This article was originally published in the November 2018 Princeton Echo.
Just a few months ago it was the $130 million question: Should voters approve a bond referendum to add another elementary school, expand and renovate the high school, and acquire a commercial office building on Thanet Circle for additional staff space?
Facing public opposition, the referendum was divided into two parts. Then it was reduced to just $27 million with a vote scheduled for Tuesday, December 11, to approve funding for security upgrades at all the schools, new HVAC systems, and — in the high school — four additional classrooms, a dining distribution center, more space for sports, and renovations to the guidance office.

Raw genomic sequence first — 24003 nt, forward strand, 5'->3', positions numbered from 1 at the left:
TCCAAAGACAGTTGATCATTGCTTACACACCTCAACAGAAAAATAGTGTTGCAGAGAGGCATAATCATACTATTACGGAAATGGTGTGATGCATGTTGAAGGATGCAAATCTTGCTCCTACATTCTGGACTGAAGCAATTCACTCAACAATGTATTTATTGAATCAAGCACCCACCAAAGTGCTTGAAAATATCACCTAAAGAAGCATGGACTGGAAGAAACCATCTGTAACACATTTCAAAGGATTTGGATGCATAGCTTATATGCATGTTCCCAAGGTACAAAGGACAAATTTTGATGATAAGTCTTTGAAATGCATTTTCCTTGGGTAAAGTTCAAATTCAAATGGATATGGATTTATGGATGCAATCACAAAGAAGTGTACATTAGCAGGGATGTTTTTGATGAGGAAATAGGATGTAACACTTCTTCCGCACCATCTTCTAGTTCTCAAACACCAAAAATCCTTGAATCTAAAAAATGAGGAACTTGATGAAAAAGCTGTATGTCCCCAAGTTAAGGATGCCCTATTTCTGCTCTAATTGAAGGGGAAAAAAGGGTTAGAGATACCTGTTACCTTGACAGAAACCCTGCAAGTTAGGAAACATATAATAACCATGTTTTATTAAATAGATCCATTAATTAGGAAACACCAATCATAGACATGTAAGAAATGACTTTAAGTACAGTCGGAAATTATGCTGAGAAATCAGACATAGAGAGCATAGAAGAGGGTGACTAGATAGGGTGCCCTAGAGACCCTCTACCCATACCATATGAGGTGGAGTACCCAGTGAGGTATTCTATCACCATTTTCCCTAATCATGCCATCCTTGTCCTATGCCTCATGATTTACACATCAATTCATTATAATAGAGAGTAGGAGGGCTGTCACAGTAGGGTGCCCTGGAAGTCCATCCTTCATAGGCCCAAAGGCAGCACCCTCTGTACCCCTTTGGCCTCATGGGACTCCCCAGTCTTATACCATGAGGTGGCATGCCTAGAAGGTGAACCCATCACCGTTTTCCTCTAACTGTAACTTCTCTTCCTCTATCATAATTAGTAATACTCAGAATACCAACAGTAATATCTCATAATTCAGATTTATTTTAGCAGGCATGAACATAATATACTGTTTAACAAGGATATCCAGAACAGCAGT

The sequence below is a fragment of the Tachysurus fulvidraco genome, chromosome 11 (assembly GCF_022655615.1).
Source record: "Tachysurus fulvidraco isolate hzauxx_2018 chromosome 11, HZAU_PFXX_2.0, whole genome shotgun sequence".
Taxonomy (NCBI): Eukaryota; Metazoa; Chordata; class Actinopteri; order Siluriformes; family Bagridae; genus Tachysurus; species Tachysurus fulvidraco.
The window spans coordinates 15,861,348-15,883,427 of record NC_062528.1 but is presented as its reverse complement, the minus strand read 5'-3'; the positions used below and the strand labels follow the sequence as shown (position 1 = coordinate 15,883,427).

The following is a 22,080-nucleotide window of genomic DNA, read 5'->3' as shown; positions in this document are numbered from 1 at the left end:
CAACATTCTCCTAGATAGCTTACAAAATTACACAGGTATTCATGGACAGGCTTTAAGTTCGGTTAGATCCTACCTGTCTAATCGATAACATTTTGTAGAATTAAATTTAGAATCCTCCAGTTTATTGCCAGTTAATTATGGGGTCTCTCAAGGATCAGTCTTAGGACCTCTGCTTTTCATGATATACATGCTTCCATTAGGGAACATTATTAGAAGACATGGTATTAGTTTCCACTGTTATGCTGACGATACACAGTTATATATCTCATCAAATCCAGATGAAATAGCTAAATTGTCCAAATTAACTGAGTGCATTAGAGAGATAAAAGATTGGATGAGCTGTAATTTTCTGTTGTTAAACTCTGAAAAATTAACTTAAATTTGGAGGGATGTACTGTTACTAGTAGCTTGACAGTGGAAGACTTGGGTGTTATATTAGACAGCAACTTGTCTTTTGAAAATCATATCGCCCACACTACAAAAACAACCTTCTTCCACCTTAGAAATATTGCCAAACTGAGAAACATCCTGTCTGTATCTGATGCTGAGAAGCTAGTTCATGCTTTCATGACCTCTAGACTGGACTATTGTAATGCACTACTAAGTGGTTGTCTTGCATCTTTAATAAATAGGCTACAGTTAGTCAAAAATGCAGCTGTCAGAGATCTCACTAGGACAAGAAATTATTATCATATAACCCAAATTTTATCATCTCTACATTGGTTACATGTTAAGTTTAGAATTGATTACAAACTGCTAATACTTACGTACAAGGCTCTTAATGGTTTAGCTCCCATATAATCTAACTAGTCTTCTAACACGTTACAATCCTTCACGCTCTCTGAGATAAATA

Board president Patrick Sullivan told reporters that the board would then develop another referendum, to be placed on the ballot a year from now, that would address the other needs listed in the earlier proposed referendums.
Meanwhile, another item appears to be removed from the school board’s plate. A state judge dismissed a lawsuit filed by Joel Schwartz and Corrine O’Hara asking that the district’s extension of the sending relationship with Cranbury be overthrown. The Schwartz-O’Hara couple contended that the board violated the Open Public Meetings Act because it had voted electronically, while “members of the public were neither made aware of how each board member voted nor what the final vote was.”
Schwartz and O’Hara have another legal action on file, an appeal with the state Commissioner of Education to repeal the sending agreement with Cranbury, which permits Cranbury to send its high school students to Princeton. Schwartz and O’Hara maintain, among other points, that better options exist for Cranbury students in neighboring school districts closer to Cranbury.